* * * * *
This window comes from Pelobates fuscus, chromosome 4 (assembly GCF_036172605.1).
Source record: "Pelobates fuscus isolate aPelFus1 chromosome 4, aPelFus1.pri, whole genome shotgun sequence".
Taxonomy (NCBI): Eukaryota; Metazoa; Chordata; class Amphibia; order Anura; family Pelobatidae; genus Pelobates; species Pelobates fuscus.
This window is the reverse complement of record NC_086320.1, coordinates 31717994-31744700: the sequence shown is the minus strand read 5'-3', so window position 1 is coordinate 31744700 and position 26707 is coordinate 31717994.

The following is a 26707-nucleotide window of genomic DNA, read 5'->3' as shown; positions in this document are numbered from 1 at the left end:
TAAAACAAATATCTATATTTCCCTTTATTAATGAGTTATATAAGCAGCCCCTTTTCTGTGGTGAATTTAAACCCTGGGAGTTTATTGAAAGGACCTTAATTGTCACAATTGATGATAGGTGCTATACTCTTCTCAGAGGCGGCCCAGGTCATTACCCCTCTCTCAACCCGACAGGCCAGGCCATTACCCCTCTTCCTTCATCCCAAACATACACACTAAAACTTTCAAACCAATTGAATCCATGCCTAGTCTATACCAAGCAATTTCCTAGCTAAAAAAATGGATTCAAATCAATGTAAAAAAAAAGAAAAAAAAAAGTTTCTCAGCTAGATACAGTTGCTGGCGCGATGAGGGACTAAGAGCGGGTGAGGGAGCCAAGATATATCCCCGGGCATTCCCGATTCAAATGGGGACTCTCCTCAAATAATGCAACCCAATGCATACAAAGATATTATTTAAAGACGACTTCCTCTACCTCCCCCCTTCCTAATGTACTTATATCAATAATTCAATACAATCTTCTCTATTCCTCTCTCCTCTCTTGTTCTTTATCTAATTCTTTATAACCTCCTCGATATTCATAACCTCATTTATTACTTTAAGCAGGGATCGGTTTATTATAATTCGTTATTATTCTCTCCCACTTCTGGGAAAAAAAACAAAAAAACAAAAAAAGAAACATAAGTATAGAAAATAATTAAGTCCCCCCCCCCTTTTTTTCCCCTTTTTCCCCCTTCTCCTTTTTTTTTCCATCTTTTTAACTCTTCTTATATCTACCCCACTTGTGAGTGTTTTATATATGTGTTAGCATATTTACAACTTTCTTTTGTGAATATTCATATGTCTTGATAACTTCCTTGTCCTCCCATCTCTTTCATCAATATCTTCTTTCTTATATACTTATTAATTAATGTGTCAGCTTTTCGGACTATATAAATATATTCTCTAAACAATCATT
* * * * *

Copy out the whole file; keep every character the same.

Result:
This window comes from Pelobates fuscus, chromosome 4 (assembly GCF_036172605.1).
Source record: "Pelobates fuscus isolate aPelFus1 chromosome 4, aPelFus1.pri, whole genome shotgun sequence".
Taxonomy (NCBI): Eukaryota; Metazoa; Chordata; class Amphibia; order Anura; family Pelobatidae; genus Pelobates; species Pelobates fuscus.
This window is the reverse complement of record NC_086320.1, coordinates 31717994-31744700: the sequence shown is the minus strand read 5'-3', so window position 1 is coordinate 31744700 and position 26707 is coordinate 31717994.

The following is a 26707-nucleotide window of genomic DNA, read 5'->3' as shown; positions in this document are numbered from 1 at the left end:
TAAAACAAATATCTATATTTCCCTTTATTAATGAGTTATATAAGCAGCCCCTTTTCTGTGGTGAATTTAAACCCTGGGAGTTTATTGAAAGGACCTTAATTGTCACAATTGATGATAGGTGCTATACTCTTCTCAGAGGCGGCCCAGGTCATTACCCCTCTCTCAACCCGACAGGCCAGGCCATTACCCCTCTTCCTTCATCCCAAACATACACACTAAAACTTTCAAACCAATTGAATCCATGCCTAGTCTATACCAAGCAATTTCCTAGCTAAAAAAATGGATTCAAATCAATGTAAAAAAAAAGAAAAAAAAAAGTTTCTCAGCTAGATACAGTTGCTGGCGCGATGAGGGACTAAGAGCGGGTGAGGGAGCCAAGATATATCCCCGGGCATTCCCGATTCAAATGGGGACTCTCCTCAAATAATGCAACCCAATGCATACAAAGATATTATTTAAAGACGACTTCCTCTACCTCCCCCCTTCCTAATGTACTTATATCAATAATTCAATACAATCTTCTCTATTCCTCTCTCCTCTCTTGTTCTTTATCTAATTCTTTATAACCTCCTCGATATTCATAACCTCATTTATTACTTTAAGCAGGGATCGGTTTATTATAATTCGTTATTATTCTCTCCCACTTCTGGGAAAAAAAACAAAAAAACAAAAAAAGAAACATAAGTATAGAAAATAATTAAGTCCCCCCCCCCTTTTTTTCCCCTTTTTCCCCCTTCTCCTTTTTTTTTCCATCTTTTTAACTCTTCTTATATCTACCCCACTTGTGAGTGTTTTATATATGTGTTAGCATATTTACAACTTTCTTTTGTGAATATTCATATGTCTTGATAACTTCCTTGTCCTCCCATCTCTTTCATCAATATCTTCTTTCTTATATACTTATTAATTAATGTGTCAGCTTTTCGGACTATATAAATATATTCTCTAAACAATCATT